Socrates happens to reject the thesis of virtues being distinct parts of a whole and implications on one another and suggest that different virtues are the same and are just different names added on to virtues which mean the same thing. For instance, piety which is a virtue with segments of humility, love towards others as well as in a religious aspect towards God. Piety is thought of as a form of justice because it permits people to preform commitments and moral imperatives towards others as well as doing what is perceived as good and right in the sight of God. Justice having many forms such as justice of equality, need-based justice and merit-based justice. Piety seems to have relation to the positive rights which implies obligation. The obligation would refer to actions that help other people and is a good towards society. Not only does it help others but in terms of piety, many would see those actions as right in the sight of God. Justice and piety related in regards of fulfilling obligations of good towards humanity and God. A theory upon virtues being one and the same is that a virtue is the persisting excellence of being for the good. The good is what benefits society and in their own ways each virtue works towards the good of society. The different terms used upon virtues could be the different aspects of each function of the good of others.

                                Socrates’s theory could be hard to grasp at the idea of human flourishing because in one view the idea that all virtues are the same question moral character. Technically, since improvement is never finished the person may not necessarily exemplify virtuous character. To have a disposition that is virtuous one may copy others who have better moral character due to the development of character through habituation and as one continues to emulate other the virtue becomes a part of their character. Not exemplifying one virtue could mean that one’s character is not virtuous since they would be the same. As a society, we may not be able to emulate other’s character because they are not virtuous enough.  Others who disagree with Socrates’ thesis say that the virtues should have their own definitions, and the virtues are connected by Interentailment. The foundations of a stoic account virtue are Interentailment, Motivational monism and Knowledge premise which may stem from the idea of a soul being one faculty and from a whole they suggest that the virtues should be singular rather than merged together. The similitude idea of virtues can be an interesting topic upon virtue, but it conveys the message of either having virtuous character or not and limits Eudaimonia.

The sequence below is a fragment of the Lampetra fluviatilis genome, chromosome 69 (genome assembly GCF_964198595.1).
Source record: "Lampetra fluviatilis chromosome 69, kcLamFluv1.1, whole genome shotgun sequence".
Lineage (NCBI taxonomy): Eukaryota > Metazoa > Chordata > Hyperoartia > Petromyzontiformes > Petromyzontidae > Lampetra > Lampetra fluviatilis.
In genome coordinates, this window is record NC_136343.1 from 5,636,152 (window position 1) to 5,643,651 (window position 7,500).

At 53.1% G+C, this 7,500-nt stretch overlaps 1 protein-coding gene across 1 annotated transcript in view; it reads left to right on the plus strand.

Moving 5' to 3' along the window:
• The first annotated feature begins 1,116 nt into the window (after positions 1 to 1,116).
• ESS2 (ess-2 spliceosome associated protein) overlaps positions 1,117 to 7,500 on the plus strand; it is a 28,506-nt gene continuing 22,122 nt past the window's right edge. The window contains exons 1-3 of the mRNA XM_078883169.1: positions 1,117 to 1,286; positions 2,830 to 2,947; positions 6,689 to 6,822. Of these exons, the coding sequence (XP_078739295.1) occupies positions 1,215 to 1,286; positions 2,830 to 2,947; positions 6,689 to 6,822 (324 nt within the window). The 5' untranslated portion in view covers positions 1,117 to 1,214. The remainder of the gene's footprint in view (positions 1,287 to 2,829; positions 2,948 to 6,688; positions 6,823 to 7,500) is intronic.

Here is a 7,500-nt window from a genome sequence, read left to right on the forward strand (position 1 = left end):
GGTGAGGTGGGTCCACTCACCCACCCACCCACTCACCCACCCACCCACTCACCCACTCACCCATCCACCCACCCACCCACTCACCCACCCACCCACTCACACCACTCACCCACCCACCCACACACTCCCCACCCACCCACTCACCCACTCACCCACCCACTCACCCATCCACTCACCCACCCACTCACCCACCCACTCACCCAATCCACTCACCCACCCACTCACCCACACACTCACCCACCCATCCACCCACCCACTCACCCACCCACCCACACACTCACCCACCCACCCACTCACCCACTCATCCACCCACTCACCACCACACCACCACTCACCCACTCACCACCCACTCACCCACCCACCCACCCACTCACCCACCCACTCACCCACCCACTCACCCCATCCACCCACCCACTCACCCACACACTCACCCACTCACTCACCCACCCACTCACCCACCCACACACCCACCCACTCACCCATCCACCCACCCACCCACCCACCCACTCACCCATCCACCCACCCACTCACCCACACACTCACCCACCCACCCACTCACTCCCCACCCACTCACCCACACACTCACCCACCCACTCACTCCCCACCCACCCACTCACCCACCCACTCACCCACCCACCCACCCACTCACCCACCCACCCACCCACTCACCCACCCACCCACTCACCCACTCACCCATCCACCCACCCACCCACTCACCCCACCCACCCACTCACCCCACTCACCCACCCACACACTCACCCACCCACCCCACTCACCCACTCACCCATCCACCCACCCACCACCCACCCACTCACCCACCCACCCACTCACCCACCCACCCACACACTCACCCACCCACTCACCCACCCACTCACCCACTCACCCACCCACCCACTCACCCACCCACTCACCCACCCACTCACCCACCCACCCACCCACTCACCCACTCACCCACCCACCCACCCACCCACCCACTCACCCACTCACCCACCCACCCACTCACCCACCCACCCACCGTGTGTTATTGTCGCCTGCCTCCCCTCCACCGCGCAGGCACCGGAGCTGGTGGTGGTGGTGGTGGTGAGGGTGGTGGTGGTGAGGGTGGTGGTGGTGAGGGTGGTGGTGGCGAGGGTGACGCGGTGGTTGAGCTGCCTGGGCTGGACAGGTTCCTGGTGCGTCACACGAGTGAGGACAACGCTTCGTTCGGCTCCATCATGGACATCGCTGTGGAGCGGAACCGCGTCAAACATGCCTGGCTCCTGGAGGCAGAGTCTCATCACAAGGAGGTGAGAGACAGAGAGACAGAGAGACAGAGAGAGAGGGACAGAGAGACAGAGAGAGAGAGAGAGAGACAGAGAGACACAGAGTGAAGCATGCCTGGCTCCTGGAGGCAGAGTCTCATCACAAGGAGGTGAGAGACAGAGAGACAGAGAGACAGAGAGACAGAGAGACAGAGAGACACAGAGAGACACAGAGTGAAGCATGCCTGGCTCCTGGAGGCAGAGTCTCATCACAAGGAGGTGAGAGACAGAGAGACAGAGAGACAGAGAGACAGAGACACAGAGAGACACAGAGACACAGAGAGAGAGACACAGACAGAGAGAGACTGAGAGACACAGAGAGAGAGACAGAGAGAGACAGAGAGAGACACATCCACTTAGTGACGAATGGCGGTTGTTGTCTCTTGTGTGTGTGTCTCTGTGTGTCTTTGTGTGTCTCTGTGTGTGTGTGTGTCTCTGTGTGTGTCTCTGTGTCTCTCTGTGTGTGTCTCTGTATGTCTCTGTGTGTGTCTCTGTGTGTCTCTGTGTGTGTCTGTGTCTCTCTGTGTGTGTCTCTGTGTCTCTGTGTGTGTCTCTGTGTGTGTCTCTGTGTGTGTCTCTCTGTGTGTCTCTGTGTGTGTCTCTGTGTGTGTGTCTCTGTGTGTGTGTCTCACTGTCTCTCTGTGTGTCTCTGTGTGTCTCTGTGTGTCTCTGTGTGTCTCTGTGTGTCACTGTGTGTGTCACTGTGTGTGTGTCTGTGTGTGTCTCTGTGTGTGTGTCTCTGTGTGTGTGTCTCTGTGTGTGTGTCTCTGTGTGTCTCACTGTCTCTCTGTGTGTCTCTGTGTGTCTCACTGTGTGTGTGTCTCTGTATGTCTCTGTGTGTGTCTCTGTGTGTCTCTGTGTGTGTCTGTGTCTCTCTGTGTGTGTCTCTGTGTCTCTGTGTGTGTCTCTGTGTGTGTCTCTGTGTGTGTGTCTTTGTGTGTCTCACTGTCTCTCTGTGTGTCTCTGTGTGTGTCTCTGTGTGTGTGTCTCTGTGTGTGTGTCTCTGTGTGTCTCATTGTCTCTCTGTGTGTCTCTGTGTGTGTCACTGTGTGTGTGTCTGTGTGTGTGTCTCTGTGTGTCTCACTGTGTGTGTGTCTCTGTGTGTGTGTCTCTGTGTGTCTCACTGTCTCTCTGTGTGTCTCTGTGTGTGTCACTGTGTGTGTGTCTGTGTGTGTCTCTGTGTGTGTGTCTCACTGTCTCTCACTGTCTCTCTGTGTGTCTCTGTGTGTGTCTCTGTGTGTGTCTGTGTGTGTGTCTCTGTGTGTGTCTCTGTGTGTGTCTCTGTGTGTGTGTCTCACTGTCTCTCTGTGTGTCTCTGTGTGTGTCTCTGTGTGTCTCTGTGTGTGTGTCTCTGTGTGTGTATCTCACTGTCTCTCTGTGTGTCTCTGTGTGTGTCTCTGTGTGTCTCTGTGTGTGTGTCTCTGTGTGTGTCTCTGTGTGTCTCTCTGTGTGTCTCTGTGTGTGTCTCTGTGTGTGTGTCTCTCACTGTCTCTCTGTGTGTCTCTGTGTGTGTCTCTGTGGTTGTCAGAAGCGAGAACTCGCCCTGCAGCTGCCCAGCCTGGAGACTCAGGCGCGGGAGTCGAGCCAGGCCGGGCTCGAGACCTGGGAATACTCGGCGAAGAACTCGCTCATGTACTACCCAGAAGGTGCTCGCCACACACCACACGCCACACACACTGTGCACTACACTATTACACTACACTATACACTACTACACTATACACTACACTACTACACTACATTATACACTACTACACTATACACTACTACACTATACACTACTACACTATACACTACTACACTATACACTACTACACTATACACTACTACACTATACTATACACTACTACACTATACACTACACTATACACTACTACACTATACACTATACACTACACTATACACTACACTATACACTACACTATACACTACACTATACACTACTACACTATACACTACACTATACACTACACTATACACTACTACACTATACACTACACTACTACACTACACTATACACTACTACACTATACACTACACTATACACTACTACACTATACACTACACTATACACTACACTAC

Pluralism in virtue is the idea of multiplicity within beliefs in what is good. Moral pluralism holds middle ground between moral absolutism which proclaims the idea of a universal set of moral principles used to judge others and the opposing view of moral relativism which suggest the absence of a set of moral principles. Moral pluralism gives the idea of being open-minded discordant opinions and outlooks and introduces character traits of virtue that are embedded in good forms of moral acknowledgement such promotion of value, the bonding and attachments in association to universal love and self-love, showing respect towards people, authority, opinions and modes of creativity. Plurality refers to the central feature of action allowing a person to make themselves known through their actions which are primarily emblematic in sustaining interactions and relationships such in the ideas of speech entails action and action entails speech. Equality and distinction are concepts that enable different perceptions of people. By the virtue of plurality, a person is able of acting and relation on unique and distinct perceptions providing network of intricate activity and relationships to develop where people relate which would be for the excellence of the good.

                                Plural virtues could include classes of virtues with the first being minor virtues which are enhancing to one’s moral character but if a person were to lack them, it may not be considered a deficiency. For a virtue to plural adds a trait that is perceptive but also respective to other opinions and beliefs across many subjects. Examples such as friendliness and playfulness would be traits that add to one’s good character because people view friendless as a trait that positive, genuine and not hypocritical aspect and playfulness makes others appreciate someone’s process thought and value of things, however if a person became introverted or exhibited traits of dullness, seriousness and solemnity, it can be hardly seen as impairment on a person’s character. The minor virtues would express plurality because the traits are positives in human interactions, actions for the good and add to one’s character for other’s perceptions. The second class involves vocations which are single and distinct ways of a person to be for the good “in terms of goods that one is given to love, and that one does love” (P. 202 Adams).